The RackSometimes the Best Plan Is Not Having One: MF Tackles CrossFit Open WOD 13.4
Whatever the size of your ego, some workouts are just scary. And overthinking your strategy just inflates that fear. Knowing this, I went after Open WOD 13.4 with the simplest plan of attack I could come up with: ditching a plan of attack altogether.
MF’s social media manager Christopher Hunt will be tackling a new CrossFit Open workout each week in hopes of making the cut and gaining coveted entry into the Games. Stay tuned for videos and blog posts chronicling his experiences with the torturous WODs and find out if he has what it takes to go all the way.
When I looked at CrossFit Open Workout 13.4—a 7-minute AMRAP that included an ascending ladder of clean and jerks and toes-to-bar—I decided that I wouldn’t spend time quivering in fear. I simply felt inclined to resign myself to the fact that this would not be my day.
Still, I sized up the workload like I was prepping for a fight. The ladder went 3 clean and jerks, 3 toes-to-bar; 6 clean and jerks, 6 toes-to-bar; then 9 of each, then 12, and so on. I started to build a plan. Figuring out how to attack this thing would be important. But I promptly realized that I needed the simplest plan I could imagine.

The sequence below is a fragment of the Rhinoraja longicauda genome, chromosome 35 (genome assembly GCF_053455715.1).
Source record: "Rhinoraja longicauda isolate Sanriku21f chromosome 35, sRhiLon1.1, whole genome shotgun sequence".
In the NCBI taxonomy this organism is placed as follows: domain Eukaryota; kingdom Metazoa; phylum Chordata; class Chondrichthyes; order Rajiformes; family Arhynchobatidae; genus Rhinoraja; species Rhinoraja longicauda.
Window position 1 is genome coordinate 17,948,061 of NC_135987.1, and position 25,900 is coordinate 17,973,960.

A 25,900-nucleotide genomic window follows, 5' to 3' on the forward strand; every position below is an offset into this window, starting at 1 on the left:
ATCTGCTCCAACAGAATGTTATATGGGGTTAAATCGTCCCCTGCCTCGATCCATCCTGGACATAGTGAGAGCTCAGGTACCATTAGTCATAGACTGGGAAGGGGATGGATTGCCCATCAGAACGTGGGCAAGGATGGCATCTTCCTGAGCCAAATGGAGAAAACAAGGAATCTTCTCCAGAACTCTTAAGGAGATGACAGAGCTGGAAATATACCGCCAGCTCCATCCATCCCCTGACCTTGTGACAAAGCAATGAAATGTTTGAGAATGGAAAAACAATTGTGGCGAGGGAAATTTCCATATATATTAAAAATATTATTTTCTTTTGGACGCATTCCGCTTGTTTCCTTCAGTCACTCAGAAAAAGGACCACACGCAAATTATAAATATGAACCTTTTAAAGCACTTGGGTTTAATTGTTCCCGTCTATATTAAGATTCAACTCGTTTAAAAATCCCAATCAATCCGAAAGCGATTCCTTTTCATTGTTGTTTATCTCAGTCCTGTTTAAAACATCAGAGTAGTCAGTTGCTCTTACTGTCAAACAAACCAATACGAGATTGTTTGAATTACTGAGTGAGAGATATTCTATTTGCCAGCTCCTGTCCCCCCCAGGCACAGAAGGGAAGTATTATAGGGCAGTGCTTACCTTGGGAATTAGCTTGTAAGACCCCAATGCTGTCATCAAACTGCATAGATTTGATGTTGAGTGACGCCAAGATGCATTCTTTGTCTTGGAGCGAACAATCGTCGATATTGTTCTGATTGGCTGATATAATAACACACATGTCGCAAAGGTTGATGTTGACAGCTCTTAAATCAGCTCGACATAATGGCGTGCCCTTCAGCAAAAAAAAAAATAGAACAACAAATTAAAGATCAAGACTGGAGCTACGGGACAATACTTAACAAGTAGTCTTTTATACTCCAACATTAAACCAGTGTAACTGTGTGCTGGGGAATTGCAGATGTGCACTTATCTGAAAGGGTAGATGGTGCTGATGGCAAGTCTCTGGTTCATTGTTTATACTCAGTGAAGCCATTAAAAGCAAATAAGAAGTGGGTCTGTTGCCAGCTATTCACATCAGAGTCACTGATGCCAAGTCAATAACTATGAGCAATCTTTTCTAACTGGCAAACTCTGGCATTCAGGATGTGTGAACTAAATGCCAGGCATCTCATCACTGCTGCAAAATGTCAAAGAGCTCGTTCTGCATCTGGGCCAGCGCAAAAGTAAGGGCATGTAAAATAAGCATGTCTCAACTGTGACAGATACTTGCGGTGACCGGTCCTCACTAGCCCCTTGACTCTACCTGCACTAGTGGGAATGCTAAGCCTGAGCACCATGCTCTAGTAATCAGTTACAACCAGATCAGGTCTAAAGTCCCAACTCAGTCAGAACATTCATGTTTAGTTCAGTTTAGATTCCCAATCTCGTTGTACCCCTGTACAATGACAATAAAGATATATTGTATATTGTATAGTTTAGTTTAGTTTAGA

I decided not to think about it at all.
At first, that turned out to be a challenge on its own. My first step toward a mentally relaxed workout: not having to rush to the box. I was on track with this one until I walked into the subway station and after waiting for about 35 minutes, heard an announcement that my train was delayed.
I had planned my workout for 6:30 p.m. and now that I had to take a different route to the gym, I settled on the 7:30 p.m. WOD. The CrossFitters in the 6:30 group were loading their barbells when I walked in. I watched, stretched, and tried to avoid the feeling that death would immediately follow my workout.
Getting charged up before a tough effort never worked for me. Now that I was 45 minutes early for my session, I tried extra hard to relax and keep my head clear. I reminded myself that CrossFit is supposed to be fun—painful, exhausting fun.
When it was my turn, I loaded my barbell to the required weight of 135 pounds and did a couple test runs to get a feel of the weight. I felt like I was awkwardly lifting a house.
Luckily, toes-to-bar never concerned me—the move’s right in my wheelhouse.
I never did get comfortable with the weight for the clean and jerks, but the 3-2-1 countdown had begun. My clean and jerk was much closer to clean and push press, which made the movement more taxing for my shoulders. I dropped the bar after almost every rep and went unbroken on toes-to-bar until the set of 12, which I broke up into 9 and 3.
My plan of having no plan worked almost perfectly. I shut my brain off. I went to work and listened to the only advice I could remember. After beating Graham Holmberg in a head-to-head 13.4, CrossFit legend Chris Spealler said, “Once the bar stops bouncing, pick it up. No excuses.”
Pick up the bar. I guess that was my real plan. I finished with 71 reps. I had hoped to reach 60, so I beat myself. And that was the only person I was worried about.
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